everyone involved.

Having said that, the toddler book I recommend is "The Art of War" by Sun Tzu.

Ha. No. Of course not. But it sometimes really does feel like a battle,
doesn't it? The book that honestly helped me the most during this stage
wasn't even a toddler book, and most of its strategies are for older
kids, but it flipped my thinking around from looking at it as an
adversarial situation to seeing it as my task to help my child grow up.
I push this book constantly: "Between Parent and Child" by Haim Ginott.
(Two other stellar books that come directly from Ginott's work are
"Playful Parenting" by Lawrence Cohen and "How To Talk So Kids Will
Listen And Listen So Kids Will Talk
" by Faber and Mazlish.)

Reading that book made me feel just a little calmer, more assured that
we could do this together, less convinced that I was failing somehow.
That the toddler years were a few pages, not the book.

Once you've read that book and need some help for the minute-by-minute stuff, go see Sharon Silver at proactiveparenting.net.
Read her site, and subscribe to her Twitterfeed, which is full of tips
for dealing with small moments in a way that helps you *and* your
child. She really does seem to see the entire relationship between
parent and child in our interactions in a way that most authors and
experts don't. I think my entire parenting experience would have been
easier if I'd known about her work when my older one was a toddler.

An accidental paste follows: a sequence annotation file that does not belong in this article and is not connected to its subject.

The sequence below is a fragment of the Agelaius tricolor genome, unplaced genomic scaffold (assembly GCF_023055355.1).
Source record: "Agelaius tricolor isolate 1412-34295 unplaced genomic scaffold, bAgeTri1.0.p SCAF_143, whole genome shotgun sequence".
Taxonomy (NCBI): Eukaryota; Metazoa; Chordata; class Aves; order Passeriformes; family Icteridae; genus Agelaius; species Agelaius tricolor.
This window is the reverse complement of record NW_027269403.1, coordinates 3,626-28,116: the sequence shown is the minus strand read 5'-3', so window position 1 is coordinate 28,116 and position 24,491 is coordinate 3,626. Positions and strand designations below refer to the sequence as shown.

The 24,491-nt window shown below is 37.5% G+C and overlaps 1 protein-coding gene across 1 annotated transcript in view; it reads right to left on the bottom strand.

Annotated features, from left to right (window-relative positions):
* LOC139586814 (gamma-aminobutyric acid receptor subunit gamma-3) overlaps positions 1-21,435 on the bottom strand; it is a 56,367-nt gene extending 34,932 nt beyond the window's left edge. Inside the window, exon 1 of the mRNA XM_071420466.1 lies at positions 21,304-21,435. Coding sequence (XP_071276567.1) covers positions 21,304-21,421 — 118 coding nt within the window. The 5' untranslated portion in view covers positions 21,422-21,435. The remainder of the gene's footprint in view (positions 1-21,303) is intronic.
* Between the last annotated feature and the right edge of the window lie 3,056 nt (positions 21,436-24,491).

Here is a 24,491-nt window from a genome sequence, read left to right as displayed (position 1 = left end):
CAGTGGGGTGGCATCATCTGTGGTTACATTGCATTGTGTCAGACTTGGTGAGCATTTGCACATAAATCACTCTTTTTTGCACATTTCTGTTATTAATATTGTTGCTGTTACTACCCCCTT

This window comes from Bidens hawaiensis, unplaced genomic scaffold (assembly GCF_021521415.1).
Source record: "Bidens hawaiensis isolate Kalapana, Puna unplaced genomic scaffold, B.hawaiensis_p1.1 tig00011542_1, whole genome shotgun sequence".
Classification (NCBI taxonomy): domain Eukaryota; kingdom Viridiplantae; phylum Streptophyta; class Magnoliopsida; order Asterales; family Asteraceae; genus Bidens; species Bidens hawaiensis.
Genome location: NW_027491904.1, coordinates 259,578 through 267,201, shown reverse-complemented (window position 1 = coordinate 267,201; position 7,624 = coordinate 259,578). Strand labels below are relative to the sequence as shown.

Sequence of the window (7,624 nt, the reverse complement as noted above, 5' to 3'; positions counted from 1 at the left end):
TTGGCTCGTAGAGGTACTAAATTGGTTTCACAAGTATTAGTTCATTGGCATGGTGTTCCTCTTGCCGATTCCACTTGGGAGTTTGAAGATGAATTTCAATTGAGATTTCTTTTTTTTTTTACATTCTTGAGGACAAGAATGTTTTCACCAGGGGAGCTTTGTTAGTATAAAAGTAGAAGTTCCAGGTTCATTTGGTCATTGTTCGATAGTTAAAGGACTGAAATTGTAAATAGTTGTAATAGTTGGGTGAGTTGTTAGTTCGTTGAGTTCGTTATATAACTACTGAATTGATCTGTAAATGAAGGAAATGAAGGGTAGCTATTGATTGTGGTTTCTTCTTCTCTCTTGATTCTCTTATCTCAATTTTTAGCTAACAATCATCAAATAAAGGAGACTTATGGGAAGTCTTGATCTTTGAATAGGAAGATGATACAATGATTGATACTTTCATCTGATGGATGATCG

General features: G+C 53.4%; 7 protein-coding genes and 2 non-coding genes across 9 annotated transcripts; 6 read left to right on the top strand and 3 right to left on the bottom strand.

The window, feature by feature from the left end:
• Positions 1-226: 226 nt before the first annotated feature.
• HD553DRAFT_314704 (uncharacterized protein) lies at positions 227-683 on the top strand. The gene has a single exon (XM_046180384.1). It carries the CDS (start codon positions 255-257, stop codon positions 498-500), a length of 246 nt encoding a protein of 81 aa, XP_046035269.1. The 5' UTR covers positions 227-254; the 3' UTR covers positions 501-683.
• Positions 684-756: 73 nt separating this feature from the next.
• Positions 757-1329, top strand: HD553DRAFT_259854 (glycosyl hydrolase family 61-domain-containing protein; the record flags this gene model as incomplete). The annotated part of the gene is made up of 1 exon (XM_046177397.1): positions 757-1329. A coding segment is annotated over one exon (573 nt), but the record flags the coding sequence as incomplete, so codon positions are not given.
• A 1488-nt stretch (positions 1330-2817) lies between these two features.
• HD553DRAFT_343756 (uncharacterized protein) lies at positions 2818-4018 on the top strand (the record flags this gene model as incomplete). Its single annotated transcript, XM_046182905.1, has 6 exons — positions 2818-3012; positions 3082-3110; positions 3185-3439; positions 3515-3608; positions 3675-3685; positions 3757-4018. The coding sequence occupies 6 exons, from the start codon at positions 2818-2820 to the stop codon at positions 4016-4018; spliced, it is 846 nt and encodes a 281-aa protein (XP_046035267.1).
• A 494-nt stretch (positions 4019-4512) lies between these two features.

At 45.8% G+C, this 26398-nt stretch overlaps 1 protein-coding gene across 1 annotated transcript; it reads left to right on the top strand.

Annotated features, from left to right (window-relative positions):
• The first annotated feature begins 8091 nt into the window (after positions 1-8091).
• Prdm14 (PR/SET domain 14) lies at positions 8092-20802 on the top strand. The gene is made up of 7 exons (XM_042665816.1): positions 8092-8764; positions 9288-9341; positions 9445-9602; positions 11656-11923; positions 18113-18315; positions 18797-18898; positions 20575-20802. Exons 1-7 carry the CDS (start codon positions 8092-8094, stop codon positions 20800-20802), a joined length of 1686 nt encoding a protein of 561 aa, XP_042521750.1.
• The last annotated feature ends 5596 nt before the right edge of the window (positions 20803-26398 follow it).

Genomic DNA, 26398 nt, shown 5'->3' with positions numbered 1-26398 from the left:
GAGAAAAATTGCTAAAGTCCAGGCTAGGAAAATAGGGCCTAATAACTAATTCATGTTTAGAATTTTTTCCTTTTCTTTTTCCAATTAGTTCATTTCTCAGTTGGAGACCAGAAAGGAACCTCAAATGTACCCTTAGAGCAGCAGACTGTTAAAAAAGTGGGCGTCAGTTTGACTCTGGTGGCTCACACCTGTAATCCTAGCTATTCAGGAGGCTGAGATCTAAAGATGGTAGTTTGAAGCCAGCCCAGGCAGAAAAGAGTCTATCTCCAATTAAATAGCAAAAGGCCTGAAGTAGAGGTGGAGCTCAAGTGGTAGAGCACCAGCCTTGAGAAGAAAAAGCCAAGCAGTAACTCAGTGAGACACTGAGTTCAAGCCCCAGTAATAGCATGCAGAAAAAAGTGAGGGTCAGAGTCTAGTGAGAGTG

What would you recommend, and why?

New to having two

I’m getting some calls for help from moms who’ve just had a second child. Nothing specific–the general questions of “Why did I do this?? What am I doing? How do other people do this? Does it ever get better?” And I could give my long treatise on it, but honestly, those early weeks and months of having two just aren’t as clear in my memory anymore.

I’m not sure if it’s simply the passage of time, or that my mind is too full of school supply and class list and work issues to have room for that memory on the front burner. (I suspect that I’ve submerged most of that time the way I submerged a lot of the time I was married.) But you! You are still there on the front lines with two or three kids, or you’re so far out the other end that it’s all coming back to you now.

So please help our friends who are just entering the tunnel of having two kids. What do you wish someone had told you:

1. Before you had your second?
2. In the first six weeks of having two?
3. When the baby was a few months old?
4. When the baby was a year old?

I’ll start:

1. It’s all going to be OK.
2. It’s all going to be OK, so just keep everyone fed and you’re doing an awesome job.
3. It’s all going to be OK, but you need a break! Swallow your pride and ask someone to take the kids while you sleep or do something fun.
4. It’s all going to be OK. Soon they will both be in school.

Now it’s your turn.